Re-election is the right to say that 2 + 2 = banana

Does showing the falsity of the factual premises underlying the invasion of Iraq prove that we were right to invade Iraq? Apparently it does, in Bushworld.

Let’s see if I have this straight:

1. The invasion of Iraq, and its timing, were justified by the risk that, if we waited, Iraq would acquire and stockpile more WMDs and more delivery vehicles, or alternatively supply them to terrorist organizations.

2. The chief U.S. weapons inspector has now reported that Iraq, at the time of the invasion, had no chemical, biological, or nuclear weapons and no capacity for producing any, but that Saddam Hussein remained intent on procuring them once sanctions were lifted.

3. No one was in fact proposing lifing sanctions at the time of the invasion.

4. After the release of the report, the President of the United States says that “There was a risk, a real risk, that Saddam Hussein would pass weapons or materials or information to terrorist networks.”

5. The Vice President of the United States says that the report shows that “delay … was not an option.”

Right. There was a real risk that Iraq would give things he didn’t actually have to terrorists. And the finding that SH had an intention of doing something in the future when and if sanctions were lifted meant that leaving the sanctions in place and waiting before invading “was not an option.”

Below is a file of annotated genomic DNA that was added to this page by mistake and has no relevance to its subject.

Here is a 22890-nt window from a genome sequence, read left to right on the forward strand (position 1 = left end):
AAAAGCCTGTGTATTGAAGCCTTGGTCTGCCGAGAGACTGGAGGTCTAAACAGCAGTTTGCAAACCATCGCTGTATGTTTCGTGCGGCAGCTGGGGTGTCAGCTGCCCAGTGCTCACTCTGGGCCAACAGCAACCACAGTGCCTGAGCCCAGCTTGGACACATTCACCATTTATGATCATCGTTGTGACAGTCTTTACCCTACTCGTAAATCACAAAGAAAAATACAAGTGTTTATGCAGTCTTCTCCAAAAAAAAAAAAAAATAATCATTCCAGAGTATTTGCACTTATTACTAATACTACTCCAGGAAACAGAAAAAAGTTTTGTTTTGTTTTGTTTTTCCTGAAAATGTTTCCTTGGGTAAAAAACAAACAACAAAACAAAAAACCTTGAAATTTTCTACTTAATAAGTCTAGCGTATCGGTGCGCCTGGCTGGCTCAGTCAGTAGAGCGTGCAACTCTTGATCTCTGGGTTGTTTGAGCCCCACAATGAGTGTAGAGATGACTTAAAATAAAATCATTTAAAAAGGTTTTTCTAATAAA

I’m no Krauthammer. I don’t lightly offer psychiatric diagnoses as a substitute for political arguments. But whatever the mental states of the two men offering them, the arguments themselves are certifiably schizophenic: so divided from reality as to pose a threat to anyone who believes them, and to others.

It doesn’t much matter whether Bush and Cheney are sincerely insane or infinitely cynical in putting forth these obviously nonsensical propositions.

(Or perhaps they really are so post-modern in their thinking as to deny the existence of objective reality and to insist on their right to choose whatever “discourse” and “narrative” best suits their projects, without reference to external fact. Orwell’s “Newspeak Dictionary” is very good about the ways in which systematic political lying can be embodied in an ontology and epistemology, though he doesn’t seem to have imagined that “values” could be erected into primary realities to which facts are subordinate.)

The practically relevant question is whether Bush, Cheney, and their handlers can induce the mass media, and through them the public, to enter into a looking-glass world in which arguments are proven by facts that refute their premises. If so, they may achieve re-election.

Author: Mark Kleiman

Professor of Public Policy at the NYU Marron Institute for Urban Management and editor of the Journal of Drug Policy Analysis. Teaches about the methods of policy analysis about drug abuse control and crime control policy, working out the implications of two principles: that swift and certain sanctions don't have to be severe to be effective, and that well-designed threats usually don't have to be carried out. Books: Drugs and Drug Policy: What Everyone Needs to Know (with Jonathan Caulkins and Angela Hawken) When Brute Force Fails: How to Have Less Crime and Less Punishment (Princeton, 2009; named one of the "books of the year" by The Economist Against Excess: Drug Policy for Results (Basic, 1993) Marijuana: Costs of Abuse, Costs of Control (Greenwood, 1989) UCLA Homepage Curriculum Vitae Contact: